5. Add a library

Seems like you will be doing some simple vector math for this behaviour. Types such as Coordinates, Vector3f and Vector3d from the standard schema library are just data containers. A good practice is to use methods for converting between them and library vector types that support math operations instead of extending them to support the operations you need.

You will add the OpenGL Mathematics (GLM) library to your worker.

Knowing how to use existing tools and frameworks with SpatialOS is crucial. We try to make it as easy as possible to let you integrate the best tools for the job instead of locking you down to a closed ecosystem.

If your project is under source control, add GLM as a submodule in the dependencies directory as shown below. Otherwise, just download the library, extract the contents of the zip and place it in dependencies:

cd dependencies
git submodule add -b 0.9.8 https://github.com/g-truc/glm.git

In dependencies/CMakeLists.txt add the library so that it’s built together with the worker SDK and other dependencies:

# GLM.
add_library(glm INTERFACE)
target_include_directories(glm SYSTEM INTERFACE "glm")

In workers/PirateShipMovement/CMakeLists.txt add the library to the list of libraries which are linked for the worker target. Schema and WorkerSdk are already there:

target_link_libraries(${PROJECT_NAME} Schema WorkerSdk glm)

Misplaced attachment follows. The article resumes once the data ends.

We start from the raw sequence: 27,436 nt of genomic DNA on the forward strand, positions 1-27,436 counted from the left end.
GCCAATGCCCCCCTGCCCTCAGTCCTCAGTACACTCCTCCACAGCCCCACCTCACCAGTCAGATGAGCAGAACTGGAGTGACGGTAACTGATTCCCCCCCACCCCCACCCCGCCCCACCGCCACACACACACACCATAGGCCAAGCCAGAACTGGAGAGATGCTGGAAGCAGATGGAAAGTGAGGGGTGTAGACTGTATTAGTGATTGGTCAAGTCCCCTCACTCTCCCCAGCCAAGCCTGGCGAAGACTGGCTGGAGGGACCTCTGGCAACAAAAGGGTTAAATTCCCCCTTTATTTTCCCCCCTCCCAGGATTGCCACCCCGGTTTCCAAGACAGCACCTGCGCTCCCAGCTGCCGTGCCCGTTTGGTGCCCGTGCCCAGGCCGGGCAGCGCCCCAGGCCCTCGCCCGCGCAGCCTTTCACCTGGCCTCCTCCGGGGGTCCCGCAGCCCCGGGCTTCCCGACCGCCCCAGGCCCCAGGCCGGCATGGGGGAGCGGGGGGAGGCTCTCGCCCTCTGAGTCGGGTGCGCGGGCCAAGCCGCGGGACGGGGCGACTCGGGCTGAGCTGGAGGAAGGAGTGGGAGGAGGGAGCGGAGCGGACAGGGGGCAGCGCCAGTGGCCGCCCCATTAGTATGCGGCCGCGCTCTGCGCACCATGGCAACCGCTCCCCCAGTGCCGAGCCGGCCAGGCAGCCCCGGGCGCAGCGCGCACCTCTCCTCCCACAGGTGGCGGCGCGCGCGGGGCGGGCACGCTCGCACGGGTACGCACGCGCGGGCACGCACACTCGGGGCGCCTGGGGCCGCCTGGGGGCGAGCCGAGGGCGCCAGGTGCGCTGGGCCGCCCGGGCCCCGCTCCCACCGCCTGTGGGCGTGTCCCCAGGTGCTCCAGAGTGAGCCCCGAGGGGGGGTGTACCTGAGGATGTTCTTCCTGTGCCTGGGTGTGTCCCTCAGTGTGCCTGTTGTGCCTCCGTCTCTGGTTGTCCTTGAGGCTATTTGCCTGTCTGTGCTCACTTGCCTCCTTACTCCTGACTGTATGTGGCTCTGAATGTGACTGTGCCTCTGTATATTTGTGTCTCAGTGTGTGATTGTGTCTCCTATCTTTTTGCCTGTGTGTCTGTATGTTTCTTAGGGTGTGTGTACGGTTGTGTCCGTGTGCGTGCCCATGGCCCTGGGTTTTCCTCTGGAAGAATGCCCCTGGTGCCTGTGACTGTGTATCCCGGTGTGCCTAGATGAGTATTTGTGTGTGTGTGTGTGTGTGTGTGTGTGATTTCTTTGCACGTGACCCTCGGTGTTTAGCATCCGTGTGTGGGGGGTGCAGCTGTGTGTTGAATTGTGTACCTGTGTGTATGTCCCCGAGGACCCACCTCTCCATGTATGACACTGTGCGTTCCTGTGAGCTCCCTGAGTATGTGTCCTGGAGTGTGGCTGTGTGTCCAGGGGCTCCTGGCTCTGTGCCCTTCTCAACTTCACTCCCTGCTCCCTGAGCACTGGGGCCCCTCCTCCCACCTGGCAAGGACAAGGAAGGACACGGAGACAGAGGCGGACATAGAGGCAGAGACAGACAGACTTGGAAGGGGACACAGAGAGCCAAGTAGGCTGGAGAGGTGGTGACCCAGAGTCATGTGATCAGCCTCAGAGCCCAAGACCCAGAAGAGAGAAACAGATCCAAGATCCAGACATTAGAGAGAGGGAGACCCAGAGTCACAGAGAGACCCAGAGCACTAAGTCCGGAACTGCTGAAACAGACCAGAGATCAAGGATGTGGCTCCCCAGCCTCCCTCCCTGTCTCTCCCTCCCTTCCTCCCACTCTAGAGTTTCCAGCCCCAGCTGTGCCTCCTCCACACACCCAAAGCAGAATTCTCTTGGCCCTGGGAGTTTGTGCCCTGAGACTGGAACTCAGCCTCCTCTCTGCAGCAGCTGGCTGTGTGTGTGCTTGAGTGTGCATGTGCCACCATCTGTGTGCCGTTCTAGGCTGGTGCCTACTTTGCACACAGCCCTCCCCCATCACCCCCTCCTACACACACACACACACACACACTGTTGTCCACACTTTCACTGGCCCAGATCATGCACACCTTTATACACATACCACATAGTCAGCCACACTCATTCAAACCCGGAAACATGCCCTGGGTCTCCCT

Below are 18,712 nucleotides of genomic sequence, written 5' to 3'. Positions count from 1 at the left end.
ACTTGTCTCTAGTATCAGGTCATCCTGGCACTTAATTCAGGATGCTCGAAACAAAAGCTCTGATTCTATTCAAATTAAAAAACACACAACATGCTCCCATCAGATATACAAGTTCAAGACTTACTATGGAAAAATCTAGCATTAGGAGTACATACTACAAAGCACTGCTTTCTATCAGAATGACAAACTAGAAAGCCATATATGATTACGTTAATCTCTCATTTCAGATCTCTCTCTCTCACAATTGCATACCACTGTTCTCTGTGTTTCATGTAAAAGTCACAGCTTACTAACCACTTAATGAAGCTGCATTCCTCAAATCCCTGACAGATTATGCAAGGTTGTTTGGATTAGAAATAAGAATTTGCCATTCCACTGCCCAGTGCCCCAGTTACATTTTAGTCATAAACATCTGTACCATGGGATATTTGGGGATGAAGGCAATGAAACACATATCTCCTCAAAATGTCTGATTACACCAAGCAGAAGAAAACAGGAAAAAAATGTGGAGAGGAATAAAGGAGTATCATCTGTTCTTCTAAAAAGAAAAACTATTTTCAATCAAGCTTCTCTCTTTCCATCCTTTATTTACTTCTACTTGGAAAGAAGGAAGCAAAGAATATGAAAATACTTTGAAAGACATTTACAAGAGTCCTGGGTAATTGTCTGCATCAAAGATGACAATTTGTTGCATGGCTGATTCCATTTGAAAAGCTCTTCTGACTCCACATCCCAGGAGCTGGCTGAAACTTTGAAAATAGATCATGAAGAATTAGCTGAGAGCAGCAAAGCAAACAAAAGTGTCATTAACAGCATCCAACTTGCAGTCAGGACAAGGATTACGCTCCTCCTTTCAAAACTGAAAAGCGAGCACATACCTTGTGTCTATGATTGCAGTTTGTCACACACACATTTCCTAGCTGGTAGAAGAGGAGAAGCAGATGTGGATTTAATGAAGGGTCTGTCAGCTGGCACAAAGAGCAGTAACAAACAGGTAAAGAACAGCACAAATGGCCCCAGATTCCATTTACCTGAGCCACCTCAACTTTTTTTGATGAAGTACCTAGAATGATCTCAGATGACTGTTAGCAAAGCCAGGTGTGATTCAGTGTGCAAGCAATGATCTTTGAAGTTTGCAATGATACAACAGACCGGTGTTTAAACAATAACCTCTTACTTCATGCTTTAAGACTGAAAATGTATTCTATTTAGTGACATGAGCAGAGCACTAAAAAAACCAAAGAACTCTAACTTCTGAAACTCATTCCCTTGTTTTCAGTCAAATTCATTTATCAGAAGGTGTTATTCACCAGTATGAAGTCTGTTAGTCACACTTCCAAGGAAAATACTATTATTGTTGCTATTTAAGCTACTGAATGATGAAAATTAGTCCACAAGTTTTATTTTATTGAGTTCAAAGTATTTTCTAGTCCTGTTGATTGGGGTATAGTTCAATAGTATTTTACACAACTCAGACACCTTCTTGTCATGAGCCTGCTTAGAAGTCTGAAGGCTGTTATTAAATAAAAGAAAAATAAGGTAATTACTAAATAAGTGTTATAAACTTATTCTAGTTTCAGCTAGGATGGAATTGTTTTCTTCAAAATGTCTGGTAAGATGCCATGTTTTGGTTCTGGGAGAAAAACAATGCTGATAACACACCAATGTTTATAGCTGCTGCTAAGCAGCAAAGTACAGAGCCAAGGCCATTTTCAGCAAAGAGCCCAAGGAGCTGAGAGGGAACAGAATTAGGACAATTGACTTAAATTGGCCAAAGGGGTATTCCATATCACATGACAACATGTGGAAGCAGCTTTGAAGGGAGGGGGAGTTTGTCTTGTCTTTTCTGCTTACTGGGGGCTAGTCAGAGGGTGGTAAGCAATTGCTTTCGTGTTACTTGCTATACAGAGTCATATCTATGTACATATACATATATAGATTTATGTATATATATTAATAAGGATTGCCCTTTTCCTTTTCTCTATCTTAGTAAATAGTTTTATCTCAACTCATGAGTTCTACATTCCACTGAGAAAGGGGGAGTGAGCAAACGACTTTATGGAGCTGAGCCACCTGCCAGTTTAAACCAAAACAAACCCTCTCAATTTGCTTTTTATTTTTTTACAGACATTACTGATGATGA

Include the GLM header in startup.cc:

#include <glm/glm.hpp>

Rebuild your worker. This will invoke CMake and run the command you just added:

spatial worker build PirateShipMovement --target=windows

6. Implement smarter shooting

You will learn how to access the state of component properties in your C++ workers. The worker already has read access to all the components of pirate ships but you didn’t need to use any of them so far.

  1. Remove the random shooting behaviour from steering_udpate as you won’t need it anymore.

  2. To have more control over the shooting behaviour, define some parameters in a new namespace:

    namespace shooting_constants {
        const int kCannonsCapacity = 5;
        const int kCannonsCooldown = 100;
    
        const float kShootingAngle = 10.0;
        const float kShootingDistance = 2.0;
    }
    
  3. You will create a new function called shooting_update with the following signature:

    int shooting_update(worker::Entity& ship,
                        worker::EntityId ship_id,
                        worker::Connection& connection,
                        worker::View& view) {
    }
    

    The function takes several arguments:

    • The ship to perform the update on
    • The ship’s EntityId and the Connection, so that it can send component updates with the FireLeft and FireRight events to SpatialOS
    • The View, so that it can inspect the positions of other pirate ships when “aiming”